The Lost Art of the Realistic Drop Shadow
Every day, UI designers use shadows to enhance their designs. Whether you call them box-shadows or drop-shadow, the execution and success of their application vary greatly. But how can you ensure you effectively use shadows to create polished and professional visual design work? This post will guide you through mastering shadows in UI design using inspiration from nature and a real-world example.
Shadows are powerful tools to show the difference between multiple objects. As an object moves away from a surface, its shadow grows softer. Drop shadows can add depth and emphasis to your designs, creating a container for content without boxing it in. You can also use this elevation to inform users of interactivity.
The Evolution of Elevation
One of the first companies to build their design system around shadows was Google, whose elevation model was the basis for their Material design language — first released in 2014. However, Material Design has received two major updates since its inception, which continue to diminish the usage of drop shadows in practice. Let’s examine the differences between the original material guidelines and the most recent elevation guidelines from material 3.
Material was revolutionary in its attempt to replicate the physical surfaces and edges without being skeuomorphic. Shadows provide meaning about what you can tap, what you can swipe, and what you are currently touching. There were eight different elevations, with a max elevation of 24dp. With the launch of Material 3 (and Material 2 before it,) Google reduced the total elevations to five and the maximum elevation to 12dp.
The most significant change, however, was using tone and tint as the primary means of illustrating elevation levels instead of shadows — unless there was a need to provide additional contrast against backgrounds. While elevation is again used to show component states, there is a standard elevation change of 7dp across all components compared to the varying elevation changes of the original Material.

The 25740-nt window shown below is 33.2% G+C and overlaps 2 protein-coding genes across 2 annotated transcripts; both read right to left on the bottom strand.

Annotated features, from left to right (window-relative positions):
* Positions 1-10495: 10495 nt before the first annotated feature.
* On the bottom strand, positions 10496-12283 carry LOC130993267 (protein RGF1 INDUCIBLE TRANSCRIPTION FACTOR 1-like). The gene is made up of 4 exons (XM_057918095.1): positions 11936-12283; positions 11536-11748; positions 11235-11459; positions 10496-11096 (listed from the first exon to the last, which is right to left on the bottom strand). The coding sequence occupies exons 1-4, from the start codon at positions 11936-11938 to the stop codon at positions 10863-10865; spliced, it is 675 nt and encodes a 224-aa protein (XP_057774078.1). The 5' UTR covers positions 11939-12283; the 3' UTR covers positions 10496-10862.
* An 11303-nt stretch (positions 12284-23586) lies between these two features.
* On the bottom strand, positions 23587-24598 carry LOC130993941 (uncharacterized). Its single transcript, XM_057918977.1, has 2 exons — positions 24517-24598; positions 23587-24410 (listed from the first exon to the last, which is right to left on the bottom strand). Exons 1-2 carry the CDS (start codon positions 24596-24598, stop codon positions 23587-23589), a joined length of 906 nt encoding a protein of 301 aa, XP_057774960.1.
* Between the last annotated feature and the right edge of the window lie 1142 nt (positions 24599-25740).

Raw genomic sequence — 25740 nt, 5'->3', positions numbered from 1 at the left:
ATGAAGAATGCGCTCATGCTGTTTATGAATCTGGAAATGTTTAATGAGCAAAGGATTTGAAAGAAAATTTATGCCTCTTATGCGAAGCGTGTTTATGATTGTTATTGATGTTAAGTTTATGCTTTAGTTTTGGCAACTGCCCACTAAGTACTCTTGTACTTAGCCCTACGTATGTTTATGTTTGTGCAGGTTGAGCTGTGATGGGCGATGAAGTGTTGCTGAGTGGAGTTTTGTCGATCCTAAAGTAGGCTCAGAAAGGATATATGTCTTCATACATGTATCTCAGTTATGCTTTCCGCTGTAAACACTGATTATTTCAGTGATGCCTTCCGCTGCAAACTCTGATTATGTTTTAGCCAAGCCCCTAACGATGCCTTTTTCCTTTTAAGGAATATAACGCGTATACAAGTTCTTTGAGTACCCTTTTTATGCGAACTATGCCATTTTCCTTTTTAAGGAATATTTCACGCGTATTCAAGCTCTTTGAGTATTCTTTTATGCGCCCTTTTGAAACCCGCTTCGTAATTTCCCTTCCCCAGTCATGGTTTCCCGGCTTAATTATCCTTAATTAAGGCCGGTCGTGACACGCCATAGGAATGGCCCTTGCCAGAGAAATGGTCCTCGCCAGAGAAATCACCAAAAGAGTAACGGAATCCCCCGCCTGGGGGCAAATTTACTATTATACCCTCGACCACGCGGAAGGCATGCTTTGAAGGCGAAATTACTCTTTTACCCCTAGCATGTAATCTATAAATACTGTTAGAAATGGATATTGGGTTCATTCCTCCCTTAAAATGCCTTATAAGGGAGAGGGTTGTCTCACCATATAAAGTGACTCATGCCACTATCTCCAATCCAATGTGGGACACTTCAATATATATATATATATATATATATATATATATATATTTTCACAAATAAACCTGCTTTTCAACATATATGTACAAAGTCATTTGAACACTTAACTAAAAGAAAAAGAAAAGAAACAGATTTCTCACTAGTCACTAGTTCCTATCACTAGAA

Creating a Shadow
You need to understand the behavior of shadows to use them in UI design effectively. Drop shadows are created with three variables. We’ll start with the blur of the shadow. The blur increases as the light source moves toward the object and the background. Blur also increases when the object itself moves away from the background and towards the stationary light source.
Next, we have the shadow‘s direction’, sometimes called “offset.” If you move further away from the shadow surface, along the X or Y access, you will see that your shadow will move in the opposite direction of the light source.
Finally, we have color and opacity. While the surface influences the color of the cast shadow, it also depends on the light source’s color — more on that later.
Replicating Nature on livefront.com
By mimicking shadows in nature, you can create more realistic designs. Like your design software, nature has three variables to consider when working with shadows: the light source, the object blocking the light, and the surface that the shadow is cast upon. Once you understand how these variables behave, creating shadows in Figma or Sketch becomes a breeze.
Let’s take a look at some shadows from a collection of devices. You’ll first notice that the light source is inconsistent, appearing above, below, and to either side of each device. For this section to live up to its full potential, we must first determine the light source. For this execution, we will use a light source that sits just above the devices. The light source creates shadows that offset from the bottom of each device.
Another variable is light quality and source. A shadow created from a clear, clean light source will generate crisper edges, whereas a diffused light source creates softer, more subtle drop shadows. The light source also affects color. While a warm light source will add a warm tone to the surface it is shining on, the shadow will be tinted in a hue opposite the light source. For our execution, we will use a neutral light source to “create” shadows with a neutral color.
One complication is that each of these devices rotates on hover. Currently, on hover, the shadows will turn with the device. Go outside and test this with a real object in nature; you’ll notice that while a shadow rotates with the object creating it, its position relative to that object does not change. We will need to rotate the device and shadow independently for our collection of devices.
And there you have it. Using what we’ve learned from nature, we created realistic shadows that do not distract the user from the content — even when rotated. Understanding the behavior of shadows and mimicking nature will help you master the art of using shadows convincingly and effectively in UI design.